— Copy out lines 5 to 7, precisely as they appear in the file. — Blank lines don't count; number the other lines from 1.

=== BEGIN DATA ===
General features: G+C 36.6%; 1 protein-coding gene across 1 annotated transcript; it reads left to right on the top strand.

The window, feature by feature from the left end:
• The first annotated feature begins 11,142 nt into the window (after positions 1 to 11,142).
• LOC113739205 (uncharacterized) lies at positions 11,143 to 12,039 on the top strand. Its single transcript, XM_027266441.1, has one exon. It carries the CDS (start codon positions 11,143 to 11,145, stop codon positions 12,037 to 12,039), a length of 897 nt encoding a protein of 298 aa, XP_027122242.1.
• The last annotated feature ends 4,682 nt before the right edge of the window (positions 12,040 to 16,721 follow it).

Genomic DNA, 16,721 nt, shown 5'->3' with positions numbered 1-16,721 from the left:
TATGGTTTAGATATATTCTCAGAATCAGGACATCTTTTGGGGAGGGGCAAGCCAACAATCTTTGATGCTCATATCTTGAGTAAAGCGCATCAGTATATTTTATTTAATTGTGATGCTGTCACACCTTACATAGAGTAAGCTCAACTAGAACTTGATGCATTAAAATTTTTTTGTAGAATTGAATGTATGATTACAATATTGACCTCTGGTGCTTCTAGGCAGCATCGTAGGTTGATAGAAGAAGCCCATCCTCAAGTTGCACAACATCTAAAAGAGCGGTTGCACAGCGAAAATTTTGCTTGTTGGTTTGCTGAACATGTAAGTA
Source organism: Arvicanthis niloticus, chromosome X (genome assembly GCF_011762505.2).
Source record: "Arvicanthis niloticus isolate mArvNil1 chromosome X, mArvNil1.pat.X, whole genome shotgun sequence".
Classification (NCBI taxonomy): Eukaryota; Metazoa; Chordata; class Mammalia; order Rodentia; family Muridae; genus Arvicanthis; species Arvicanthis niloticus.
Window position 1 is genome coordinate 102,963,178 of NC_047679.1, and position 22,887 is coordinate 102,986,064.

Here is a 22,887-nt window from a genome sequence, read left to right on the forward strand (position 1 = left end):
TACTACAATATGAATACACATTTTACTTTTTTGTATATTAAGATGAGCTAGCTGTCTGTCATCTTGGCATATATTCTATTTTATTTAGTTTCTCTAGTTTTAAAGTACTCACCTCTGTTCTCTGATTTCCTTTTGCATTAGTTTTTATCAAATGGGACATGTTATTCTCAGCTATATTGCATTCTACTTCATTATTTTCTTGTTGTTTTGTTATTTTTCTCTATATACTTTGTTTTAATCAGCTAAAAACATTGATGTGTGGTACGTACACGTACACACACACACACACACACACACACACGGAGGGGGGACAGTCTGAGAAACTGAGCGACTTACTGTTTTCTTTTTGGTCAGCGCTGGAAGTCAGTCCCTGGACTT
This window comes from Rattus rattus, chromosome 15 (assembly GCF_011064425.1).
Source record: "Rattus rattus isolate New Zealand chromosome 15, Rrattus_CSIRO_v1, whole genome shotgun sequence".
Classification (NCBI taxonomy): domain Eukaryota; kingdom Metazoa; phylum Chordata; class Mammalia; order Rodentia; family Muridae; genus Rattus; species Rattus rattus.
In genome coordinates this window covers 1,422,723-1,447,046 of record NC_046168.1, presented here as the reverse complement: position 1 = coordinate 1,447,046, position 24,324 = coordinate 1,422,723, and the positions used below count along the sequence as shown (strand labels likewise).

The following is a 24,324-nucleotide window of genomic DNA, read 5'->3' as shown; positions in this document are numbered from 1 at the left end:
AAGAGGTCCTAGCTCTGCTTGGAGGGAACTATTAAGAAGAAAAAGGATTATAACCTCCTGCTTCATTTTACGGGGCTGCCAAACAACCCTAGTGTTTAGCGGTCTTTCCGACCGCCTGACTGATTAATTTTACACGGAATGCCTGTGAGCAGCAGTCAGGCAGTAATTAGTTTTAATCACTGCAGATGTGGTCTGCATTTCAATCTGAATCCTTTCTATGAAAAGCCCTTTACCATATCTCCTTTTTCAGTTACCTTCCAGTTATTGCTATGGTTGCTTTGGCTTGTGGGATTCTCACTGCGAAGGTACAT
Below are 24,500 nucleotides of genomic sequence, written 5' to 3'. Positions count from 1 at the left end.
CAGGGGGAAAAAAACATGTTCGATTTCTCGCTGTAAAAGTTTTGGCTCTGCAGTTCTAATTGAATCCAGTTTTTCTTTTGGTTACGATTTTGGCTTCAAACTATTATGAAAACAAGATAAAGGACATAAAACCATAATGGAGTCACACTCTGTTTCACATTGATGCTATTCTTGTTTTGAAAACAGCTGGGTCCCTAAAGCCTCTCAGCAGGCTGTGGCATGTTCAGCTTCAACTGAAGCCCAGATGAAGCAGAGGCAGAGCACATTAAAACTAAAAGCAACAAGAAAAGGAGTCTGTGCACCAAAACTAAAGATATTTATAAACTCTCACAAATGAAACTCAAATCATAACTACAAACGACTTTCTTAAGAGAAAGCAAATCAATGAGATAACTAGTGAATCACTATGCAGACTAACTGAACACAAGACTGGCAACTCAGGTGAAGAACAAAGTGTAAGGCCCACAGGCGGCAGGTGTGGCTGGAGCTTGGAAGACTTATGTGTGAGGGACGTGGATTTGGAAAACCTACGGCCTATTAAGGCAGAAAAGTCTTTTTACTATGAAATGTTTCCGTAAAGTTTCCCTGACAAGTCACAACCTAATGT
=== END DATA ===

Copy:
• The last annotated feature ends 4,682 nt before the right edge of the window (positions 12,040 to 16,721 follow it).

Genomic DNA, 16,721 nt, shown 5'->3' with positions numbered 1-16,721 from the left:
TATGGTTTAGATATATTCTCAGAATCAGGACATCTTTTGGGGAGGGGCAAGCCAACAATCTTTGATGCTCATATCTTGAGTAAAGCGCATCAGTATATTTTATTTAATTGTGATGCTGTCACACCTTACATAGAGTAAGCTCAACTAGAACTTGATGCATTAAAATTTTTTTGTAGAATTGAATGTATGATTACAATATTGACCTCTGGTGCTTCTAGGCAGCATCGTAGGTTGATAGAAGAAGCCCATCCTCAAGTTGCACAACATCTAAAAGAGCGGTTGCACAGCGAAAATTTTGCTTGTTGGTTTGCTGAACATGTAAGTA